Shyam, my surfing instructor, was eight when he first visited the Sri Narasingha Chaitanya Ashram, located 15 km from Mysore where he resided. His uncle was part of the Ashram and he went to see his cousin brothers. There were eight or nine children there and what struck him most was their sheer happiness. “I had never seen anyone as happy in my life. They all lived like a family. I wanted to be part of that,” he says. His parents naturally didn’t agree. Shyam stubbornly insisted until they gave their consent thinking that he would get bored and be back in a month or so. That was 12 years ago. “My father is still waiting,” he says, “But he’s happy where I am right now. I still go and visit my parents.”
Shyam is around 20. Before his spiritual initiation as Shyama Kunda Das, his name was Shamanth Kumar. We are at Mulki, 30 km from Mangalore. In 2001, their guru, who is popularly known as the Surfing Swami, had wanted to establish another ashram in this region. He came scouting with his disciples. They took a shortcut and chanced upon this place where the river winds a bend and meets the sea. The ashram looks like any other home—one storeyed, wide along the front and painted blue. Behind, the river abuts, a jetty with concrete steps leading into it. Besides Shyam, the inmates here are Gaura Nataraj, the eldest among them in his early thirties, Druva, who is 20, and Kirtan, 25. The ashram is unlike any other that I have been to. In the front yard, there is a jet ski parked on a platform. On the opposite side is a volleyball court. In the back verandah, surf boards are stacked against a corner wall. There is a table-tennis board nearby.
But this is an ashram. A room houses a temple and all four of them wake up early in the morning to do their meditation and rituals there. The food is strictly vegetarian without onions and garlic, and all of them lead celibate lives doing good karma so that eventually after many births they can meld into Krishna. They don’t dress the part and are mostly in beach shorts and T-shirts.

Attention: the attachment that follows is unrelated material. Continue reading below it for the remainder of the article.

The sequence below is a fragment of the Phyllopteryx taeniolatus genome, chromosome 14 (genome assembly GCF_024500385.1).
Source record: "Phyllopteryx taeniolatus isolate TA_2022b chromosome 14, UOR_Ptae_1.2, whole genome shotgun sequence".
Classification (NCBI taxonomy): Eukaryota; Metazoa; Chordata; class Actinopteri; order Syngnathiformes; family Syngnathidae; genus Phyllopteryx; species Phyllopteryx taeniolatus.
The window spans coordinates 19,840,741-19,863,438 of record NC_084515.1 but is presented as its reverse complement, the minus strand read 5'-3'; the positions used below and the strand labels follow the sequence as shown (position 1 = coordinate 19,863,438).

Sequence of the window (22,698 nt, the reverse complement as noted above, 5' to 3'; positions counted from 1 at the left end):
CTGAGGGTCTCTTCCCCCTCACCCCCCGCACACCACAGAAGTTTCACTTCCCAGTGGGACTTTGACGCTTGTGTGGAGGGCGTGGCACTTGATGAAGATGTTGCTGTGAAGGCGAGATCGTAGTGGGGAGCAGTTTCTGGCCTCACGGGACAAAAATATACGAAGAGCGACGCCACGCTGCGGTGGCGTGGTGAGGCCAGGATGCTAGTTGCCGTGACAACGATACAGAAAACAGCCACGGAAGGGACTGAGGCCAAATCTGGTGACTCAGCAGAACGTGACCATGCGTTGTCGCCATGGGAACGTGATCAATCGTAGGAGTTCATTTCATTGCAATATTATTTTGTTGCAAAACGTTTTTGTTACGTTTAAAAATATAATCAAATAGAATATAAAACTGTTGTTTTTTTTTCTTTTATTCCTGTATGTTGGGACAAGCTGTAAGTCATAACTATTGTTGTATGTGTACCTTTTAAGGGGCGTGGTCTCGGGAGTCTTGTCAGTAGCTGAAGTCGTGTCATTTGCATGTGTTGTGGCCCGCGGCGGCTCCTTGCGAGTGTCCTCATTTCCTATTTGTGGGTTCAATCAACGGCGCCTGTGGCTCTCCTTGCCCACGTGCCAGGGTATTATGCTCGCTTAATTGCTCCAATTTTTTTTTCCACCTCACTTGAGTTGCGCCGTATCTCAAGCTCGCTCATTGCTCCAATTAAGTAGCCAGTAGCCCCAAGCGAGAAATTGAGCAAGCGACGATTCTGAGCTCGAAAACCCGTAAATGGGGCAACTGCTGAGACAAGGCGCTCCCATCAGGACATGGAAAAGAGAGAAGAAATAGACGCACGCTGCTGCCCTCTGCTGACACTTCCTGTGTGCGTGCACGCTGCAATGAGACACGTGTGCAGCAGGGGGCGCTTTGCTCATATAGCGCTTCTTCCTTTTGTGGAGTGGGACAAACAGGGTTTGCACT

The Surfing Swami is Jack Hebner, or as his spiritual epithet goes, Swami BG Narasingha. He was not there when I visited, staying most of the time at his Mysore Ashram. He was a disciple of Swami Prabhupada, the founder of ISKCON. After his guru’s demise, he left the organisation and went on his own spiritual journey, establishing the Mysore Ashram in 1995. He was also a surfer, the first to bring the sport to India. He taught his young disciples the joys of seawave surfing by taking them to assorted beaches in south India.
Shyam started surfing as a boy even before he could swim. All four of them are experts. One part of their duty is to host people for what is called a Surf Retreat. Except for a few websites (Surfingindia.net, Indiasurftour.com among them), they don’t really publicise it. “Mostly only those who are interested in surfing find us,” says Gaura, manager of the Ashram. Guests can take a beginner’s lesson in surfing or do other water sports like kayaking along the river. Advanced surfers can rent boards and go on their own. There are also Yoga lessons on offer.
The beach is virgin and usually empty. The Ashram folk periodically clean it because trash thrown into the river goes to the sea, which returns it to the beach.
For some reason, one of the things that the sea coughs back are shoes. They retrieve thousands of them during their clean-ups.
There is a charge for the retreat. Two days with boarding, brunch, dinner, surfing lessons and board rent for two of us cost around Rs 10,000. The money goes towards the maintenance of the Ashram and some part to charity. Guests have to wash their own dishes and do their own laundry. Smoking and drinking is not permitted. And they like to know a little bit about you before confirming your booking.
A man who has no clue about surfing had better be fit. First, you must reach the sea, for which you have to lug a boat and your surfboards to the river jetty abutting the Ashram. The plan is to cross over to the opposite shore. And then we walk again, carrying the boards, which range from 10 to 5 feet in length. The experts use the smaller ones because they can manoeuvre these better. Beginners get bigger ones because it is easier to balance on them. The bigger they are, the heavier they are. I am told to hold mine over my head, but I find myself out of breath soon. And this, before I even start surfing. It is a short walk and the sea opens up before us, blue, wide, glorious and pulsating to the crash of waves.
Shyam puts the board down and begins his basic lesson. He tells me to lie down on my stomach over the board, my feet just touching the edge, and then act like I am paddling. I then have to jump on his shout, and to do that, I have to push my hands against the board like a push-up and land sideways in the middle, my knees bent and spaced, both hands spread straight. It doesn’t seem too difficult, and though I drag my feet a little, I do my practice jumps well.